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Sermon: Is it really that simple?
Speaker: Gretchen Geyer
Texts: Luke 3:15-17, 21-22; Matthew 5:44, 6:34, 16:24
Good morning everyone - Throughout this sermon, I am occasionally going to say the phrase
‘reflect and meditate on the word blank’ and in the place of blank, I’ll insert a specific word. Then I’ll
leave about 10 seconds for you all to think of whatever images, ideas, or other words come to mind
when I say that word. So let’s begin. Reflect and meditate on the word water. [Count to 10]
On June 13, 2008, while I was living with my parents in Iowa, a massive rain storm headed
towards our area. We watched as the storm clouds moved in and the rains started to pour down. While
my parent’s home was safe, a mere 30 minutes away, the city of Cedar Rapids was not so fortunate. The
water from the rains wreaked havoc on the city. The Cedar River, the river that runs through the city
crested at 31 feet which is an incredible 11 feet higher than was ever previously recorded. The waters
reached 10 square miles throughout the city. These waters impacted 5400 homes and dislocated 18,000
On that same day, my parents and I used water in our home on numerous occasions without
giving it a second thought, as I’m sure many of you do as well in your daily lives. We drank water from
our faucet, we used water to clean up the dishes after our meals, we used water to flush the toilet and
to wash our hands. How can it be that water, an element of life, that seems so simple at the outset and
one that is absolutely crucial to life, can also be so destructive as was the case in Cedar Rapids and
unfortunately in more and more cities across the US and around the world?
Reflect and meditate on the word baptism. [Count to 10]
In our lectionary scripture for this Sunday, which was the first scripture that was read today by
Blake, Luke retells of Jesus’ baptism. Luke 15 says “The people were waiting expectantly and were all
wondering in their hearts if John might possibly be the Messiah.” John goes on to explain that he is not
the Messiah but that someone far more powerful than he will be coming to baptize the followers with
the Holy Spirit and fire. When Luke gets to Jesus’ baptism, he only gives one single sentence to retell of
this presumably fairly important time in Jesus’ life. Luke simply said “When all the people were being
baptized, Jesus was baptized too.” It seems a little too elementary.
Outwardly baptism appears to be straightforward. John D Roth wrote this about baptism in his
book Beliefs, “The ingredients seem simple enough: water, a gathering of witnesses and a few carefully
chosen words. To a secular person looking in from the outside, it might seem hard to understand why
the Christian practice of baptism is so significant. Yet, despite its elemental simplicity, virtually every
Christian denomination regards baptism as a foundational event, a ritual that embodies the essence of
an entire theological tradition”. I can imagine the random person walking by Jesus as he was baptised,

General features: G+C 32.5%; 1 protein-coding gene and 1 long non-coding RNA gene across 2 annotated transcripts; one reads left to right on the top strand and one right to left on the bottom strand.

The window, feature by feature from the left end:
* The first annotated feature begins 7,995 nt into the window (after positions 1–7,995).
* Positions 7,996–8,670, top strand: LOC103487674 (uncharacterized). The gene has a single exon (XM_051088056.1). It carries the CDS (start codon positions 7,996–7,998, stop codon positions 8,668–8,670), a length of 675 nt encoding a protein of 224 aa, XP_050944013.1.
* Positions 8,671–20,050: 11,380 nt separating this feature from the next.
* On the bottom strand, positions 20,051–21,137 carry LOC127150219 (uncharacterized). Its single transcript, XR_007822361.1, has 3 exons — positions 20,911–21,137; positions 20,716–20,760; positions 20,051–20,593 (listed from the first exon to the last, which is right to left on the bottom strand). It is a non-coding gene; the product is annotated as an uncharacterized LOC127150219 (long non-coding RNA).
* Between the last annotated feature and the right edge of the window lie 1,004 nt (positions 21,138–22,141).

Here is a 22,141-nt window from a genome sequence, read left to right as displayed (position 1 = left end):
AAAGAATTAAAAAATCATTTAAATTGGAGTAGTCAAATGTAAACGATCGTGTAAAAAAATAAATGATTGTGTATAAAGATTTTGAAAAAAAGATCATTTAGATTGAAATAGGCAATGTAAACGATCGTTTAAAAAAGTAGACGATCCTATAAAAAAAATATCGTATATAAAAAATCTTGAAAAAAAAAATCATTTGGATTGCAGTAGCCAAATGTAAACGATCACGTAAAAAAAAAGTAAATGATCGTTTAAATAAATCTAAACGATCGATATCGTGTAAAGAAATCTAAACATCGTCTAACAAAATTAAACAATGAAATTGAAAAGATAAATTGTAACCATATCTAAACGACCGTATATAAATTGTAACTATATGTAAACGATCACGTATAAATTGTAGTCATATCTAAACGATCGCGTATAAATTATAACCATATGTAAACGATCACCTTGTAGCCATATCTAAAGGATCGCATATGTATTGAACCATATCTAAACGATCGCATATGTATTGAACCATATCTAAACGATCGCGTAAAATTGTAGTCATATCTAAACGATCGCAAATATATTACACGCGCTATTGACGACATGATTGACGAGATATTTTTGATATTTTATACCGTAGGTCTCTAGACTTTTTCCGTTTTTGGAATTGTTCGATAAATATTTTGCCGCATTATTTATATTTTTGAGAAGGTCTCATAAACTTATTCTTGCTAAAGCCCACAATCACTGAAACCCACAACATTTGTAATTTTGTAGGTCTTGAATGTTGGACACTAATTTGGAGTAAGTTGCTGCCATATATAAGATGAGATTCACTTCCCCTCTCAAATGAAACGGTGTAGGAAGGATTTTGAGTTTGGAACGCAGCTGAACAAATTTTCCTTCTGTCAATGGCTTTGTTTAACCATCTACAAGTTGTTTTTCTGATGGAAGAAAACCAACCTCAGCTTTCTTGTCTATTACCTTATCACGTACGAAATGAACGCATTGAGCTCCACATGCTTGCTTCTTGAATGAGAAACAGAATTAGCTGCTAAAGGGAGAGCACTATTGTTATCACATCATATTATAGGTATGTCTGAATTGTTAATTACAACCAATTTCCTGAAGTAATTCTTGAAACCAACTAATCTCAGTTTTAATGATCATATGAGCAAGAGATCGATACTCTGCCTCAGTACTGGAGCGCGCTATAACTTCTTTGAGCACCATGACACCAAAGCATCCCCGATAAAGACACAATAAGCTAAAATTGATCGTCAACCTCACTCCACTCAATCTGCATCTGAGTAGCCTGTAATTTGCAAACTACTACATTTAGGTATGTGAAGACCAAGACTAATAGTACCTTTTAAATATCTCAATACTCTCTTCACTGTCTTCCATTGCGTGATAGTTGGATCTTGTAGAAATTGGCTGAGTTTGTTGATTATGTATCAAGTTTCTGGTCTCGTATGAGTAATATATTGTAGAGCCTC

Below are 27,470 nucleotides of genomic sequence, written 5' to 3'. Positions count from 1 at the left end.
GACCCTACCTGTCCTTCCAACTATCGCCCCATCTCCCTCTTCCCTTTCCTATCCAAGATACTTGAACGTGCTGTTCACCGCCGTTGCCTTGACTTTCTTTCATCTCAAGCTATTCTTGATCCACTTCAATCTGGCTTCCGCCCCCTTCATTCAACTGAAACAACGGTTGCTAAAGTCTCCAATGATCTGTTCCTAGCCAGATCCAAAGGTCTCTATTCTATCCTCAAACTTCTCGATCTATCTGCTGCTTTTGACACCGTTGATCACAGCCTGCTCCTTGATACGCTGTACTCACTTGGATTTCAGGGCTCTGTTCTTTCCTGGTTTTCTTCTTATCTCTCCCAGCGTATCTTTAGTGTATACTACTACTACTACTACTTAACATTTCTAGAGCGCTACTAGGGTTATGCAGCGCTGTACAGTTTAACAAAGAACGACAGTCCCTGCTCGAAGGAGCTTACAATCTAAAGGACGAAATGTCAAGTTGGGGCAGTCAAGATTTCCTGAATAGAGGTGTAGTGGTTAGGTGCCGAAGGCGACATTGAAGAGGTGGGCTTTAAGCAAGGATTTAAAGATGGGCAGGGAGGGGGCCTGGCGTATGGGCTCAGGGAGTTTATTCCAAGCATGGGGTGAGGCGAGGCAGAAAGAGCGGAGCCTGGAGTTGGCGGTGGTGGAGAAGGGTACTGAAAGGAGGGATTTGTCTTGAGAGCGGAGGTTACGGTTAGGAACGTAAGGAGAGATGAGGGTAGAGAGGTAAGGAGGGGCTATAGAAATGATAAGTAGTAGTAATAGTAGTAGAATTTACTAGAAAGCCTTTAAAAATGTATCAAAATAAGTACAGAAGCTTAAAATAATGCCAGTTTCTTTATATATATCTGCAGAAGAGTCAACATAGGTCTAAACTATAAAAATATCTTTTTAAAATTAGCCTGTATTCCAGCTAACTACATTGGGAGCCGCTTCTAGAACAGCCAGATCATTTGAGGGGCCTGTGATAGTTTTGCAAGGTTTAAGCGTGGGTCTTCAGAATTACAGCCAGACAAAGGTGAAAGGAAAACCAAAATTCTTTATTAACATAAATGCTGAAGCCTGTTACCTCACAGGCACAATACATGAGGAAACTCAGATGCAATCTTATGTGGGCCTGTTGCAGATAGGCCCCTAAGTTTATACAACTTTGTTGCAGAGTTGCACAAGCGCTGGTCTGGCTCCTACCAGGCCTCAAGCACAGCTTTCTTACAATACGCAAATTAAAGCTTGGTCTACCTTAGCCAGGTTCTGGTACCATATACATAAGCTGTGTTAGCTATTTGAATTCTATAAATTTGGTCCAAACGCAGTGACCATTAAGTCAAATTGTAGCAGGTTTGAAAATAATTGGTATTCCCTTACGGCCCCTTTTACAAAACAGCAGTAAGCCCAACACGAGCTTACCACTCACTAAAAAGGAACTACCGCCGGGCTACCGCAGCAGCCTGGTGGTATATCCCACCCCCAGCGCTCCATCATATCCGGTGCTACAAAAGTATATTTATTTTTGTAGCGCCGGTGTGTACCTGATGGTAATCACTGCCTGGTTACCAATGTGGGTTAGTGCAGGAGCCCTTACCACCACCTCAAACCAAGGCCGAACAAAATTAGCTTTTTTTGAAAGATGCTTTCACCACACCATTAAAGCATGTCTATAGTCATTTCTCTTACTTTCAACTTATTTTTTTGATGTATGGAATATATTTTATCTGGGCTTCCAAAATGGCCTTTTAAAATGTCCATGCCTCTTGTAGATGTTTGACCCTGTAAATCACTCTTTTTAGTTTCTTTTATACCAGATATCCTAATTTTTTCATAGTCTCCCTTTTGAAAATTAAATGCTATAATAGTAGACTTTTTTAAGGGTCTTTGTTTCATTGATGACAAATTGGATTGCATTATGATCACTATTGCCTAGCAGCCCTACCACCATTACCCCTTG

catching a glance at the foreign scene. There is one man, whom we know to be John the Baptist, a
second man Jesus and a body of water. That’s about as simple as it gets. And yet, we understand this act
to be a much greater commitment than it first appears. In fact, as Roth puts it, this is a “ritual that
embodies the essence of an entire theological tradition”.
There are many questions that I still have about baptism, some of which Roth covers in the next
chapters of his book Beliefs. Roth poses these two questions among others: What is the appropriate age
of baptism? And is choice different than socialization? I greatly relate to this second question and I’m
guessing some of you may as well. As a sophomore in high school, my pastor approached our Sunday
school class and asked if anyone was interested in being baptized and that he was going to lead a six
week class and everyone was welcome to participate if they so chose. But is it really a choice if everyone
your age, in your same sunday school is also doing it? While I by no means regret getting baptized, this is
yet another example of how this outwardly simple act of baptism becomes a bit more complicated when
you really stop to think about it.
There are many aspects of our lives that on the outset look just as simple as baptism appears to
be but when we stop and think about them, we realize that they are much more complex than we first
assumed. We opened today hearing two very different stories about the power of water. One life-giving
and the other life-threatening.
Next, I’d like you all to reflect and meditate on the words yard signs. [Count to 10]
Yard signs are very commonplace nowadays. Yard signs about science, religion, general ethics,
our government. I’m sure many of you have seen the following signs that I’ll read off but let's use these
as a reminder for all the different signs that are out there. Signs that read “No matter where you are
from we’re glad you’re our neighbor, No soliciting, Black Lives Matter, Blue Lives Matter, Biden for